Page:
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Publication numberUS3845384 A
Publication typeGrant
Publication dateOct 29, 1974
Filing dateFeb 9, 1973
Priority dateFeb 9, 1973
Publication numberUS 3845384 A, US 3845384A, US-A-3845384, US3845384 A, US3845384A
InventorsRathbun R, Stoutenberg C
Original AssigneeStanley Works
Export CitationBiBTeX, EndNote, RefMan
External Links: USPTO, USPTO Assignment, Espacenet
Stud finder
US 3845384 A
Abstract
A stud finder for detecting the presence of objects made of ferrous material comprises a base member, a magnet subassembly and a canopy member. The base member has a planar base portion, a sidewall portion upstanding from the planar base portion, and support means formed on the interior of the sidewall portion. The magnet subassembly has a magnet and a sleeve receiving therein at least a portion of the magnet and having mounting portions pivotally mounting the magnet subassembly in the support means with the longitudinal axis extending toward the base portion for pivotal movement relative to the upstanding sidewall portion about an axis parallel to the plane of the base portion. The canopy member is mounted on the upstanding sidewall portion and defines therewith a chamber in which the magnet subassembly is pivotable. The base portion has a pair of side guides in which are formed generally V-shaped notches which are aligned with the pivotal axis of the magnet subassembly and which may be used to mark the workpiece when the longitudinal axis of the magnet subassembly assumes a position normal to the plane of the planar base portion.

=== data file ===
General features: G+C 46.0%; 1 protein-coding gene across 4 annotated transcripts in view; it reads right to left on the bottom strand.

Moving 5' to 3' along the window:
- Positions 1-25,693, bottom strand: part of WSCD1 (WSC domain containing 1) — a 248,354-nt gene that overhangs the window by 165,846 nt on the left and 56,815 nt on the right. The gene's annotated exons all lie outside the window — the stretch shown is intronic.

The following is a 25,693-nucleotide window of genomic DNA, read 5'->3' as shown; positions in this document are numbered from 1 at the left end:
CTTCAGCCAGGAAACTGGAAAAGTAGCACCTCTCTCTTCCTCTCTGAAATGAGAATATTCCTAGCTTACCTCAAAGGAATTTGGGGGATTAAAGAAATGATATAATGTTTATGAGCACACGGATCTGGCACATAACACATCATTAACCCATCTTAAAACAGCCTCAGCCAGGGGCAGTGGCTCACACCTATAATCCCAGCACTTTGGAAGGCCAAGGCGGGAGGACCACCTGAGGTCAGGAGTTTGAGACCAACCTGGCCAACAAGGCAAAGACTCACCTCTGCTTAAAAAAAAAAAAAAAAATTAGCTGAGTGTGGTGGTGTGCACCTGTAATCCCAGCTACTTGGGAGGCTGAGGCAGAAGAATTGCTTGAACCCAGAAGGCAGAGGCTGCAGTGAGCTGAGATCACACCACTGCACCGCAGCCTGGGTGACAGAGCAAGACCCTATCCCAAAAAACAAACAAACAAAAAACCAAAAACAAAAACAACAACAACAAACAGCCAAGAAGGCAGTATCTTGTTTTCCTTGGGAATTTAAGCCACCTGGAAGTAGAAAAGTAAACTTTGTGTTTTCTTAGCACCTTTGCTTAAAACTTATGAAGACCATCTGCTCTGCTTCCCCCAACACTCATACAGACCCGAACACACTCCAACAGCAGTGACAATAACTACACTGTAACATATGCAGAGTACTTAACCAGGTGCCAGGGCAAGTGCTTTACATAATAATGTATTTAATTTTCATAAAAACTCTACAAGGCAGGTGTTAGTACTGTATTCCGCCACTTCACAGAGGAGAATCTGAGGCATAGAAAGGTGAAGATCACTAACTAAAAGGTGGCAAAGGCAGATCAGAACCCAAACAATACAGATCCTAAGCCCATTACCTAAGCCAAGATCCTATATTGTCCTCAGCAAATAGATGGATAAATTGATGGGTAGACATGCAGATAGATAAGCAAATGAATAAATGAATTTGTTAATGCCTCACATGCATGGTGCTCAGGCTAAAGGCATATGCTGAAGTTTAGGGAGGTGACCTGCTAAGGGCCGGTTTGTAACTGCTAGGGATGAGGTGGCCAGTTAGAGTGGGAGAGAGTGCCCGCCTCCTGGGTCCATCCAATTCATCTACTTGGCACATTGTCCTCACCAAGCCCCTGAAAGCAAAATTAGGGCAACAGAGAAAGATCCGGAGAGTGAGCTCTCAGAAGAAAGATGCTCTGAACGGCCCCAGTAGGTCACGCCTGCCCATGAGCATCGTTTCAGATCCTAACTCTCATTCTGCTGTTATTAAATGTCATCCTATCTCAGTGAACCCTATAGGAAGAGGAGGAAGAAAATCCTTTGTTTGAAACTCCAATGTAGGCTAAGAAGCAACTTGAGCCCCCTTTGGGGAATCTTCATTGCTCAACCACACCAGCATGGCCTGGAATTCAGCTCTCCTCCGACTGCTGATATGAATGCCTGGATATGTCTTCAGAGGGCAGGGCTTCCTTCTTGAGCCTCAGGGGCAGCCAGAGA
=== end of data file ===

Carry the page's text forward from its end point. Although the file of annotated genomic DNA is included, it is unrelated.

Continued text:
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United States Patent 1 [111 3,845,384

Stoutenberg et al. Oct. 29, 1974 STUD FINDER made of ferrous material comprises a base member, a [75] Inventors: Carl Christian Stoutenberg, Avon; magnet subassembly and a 'T The bilge Richard H. Rathbun Momvme, member has a planar base portion, a sidewall portion upstanding from the planar base portion, and support both f C nn.

o 0 means formed on the Interior of the sidewall portion.

[ Assigneer The Stanley works, New Britain, The magnet subassembly has a magnet and a sleeve COHH- receiving therein at least a portion of the magnet and [22] Filed: Feb 9 1973 having mounting portions pivotally mounting the magnet subassembly in the support means with the longil PP 331,054 tudinal axis extending toward the base portion for pivotal movement relative to the upstanding sidewall por- 52 us. Cl. 324/41 base 51 Int. Cl G0lr 33/00 P .3? a a jfl g .E g g mg Si ewa portion an e lnest erewi a c am er [58] Field of Search 324/4l, 67, 128/].3, 1.4 in which the magnet subassembly is pivotable The [56] References Cited base portion has a pair of side guides in which are formed generally V-shaped notches which are aligned UNITED STATES PATENTS with the pivotal axis of the magnet subassembly and 2346,77] 4/1944 McBride 8t 324/67 may be used to mark the workpiece when the 2.93.3,679 4/1960 Bray 324/67 longitudinal axis of the magnet subassembly assumes 3 3,293,544 12/1966 Seng 324/41 position normal to the plane of the planar base p tion.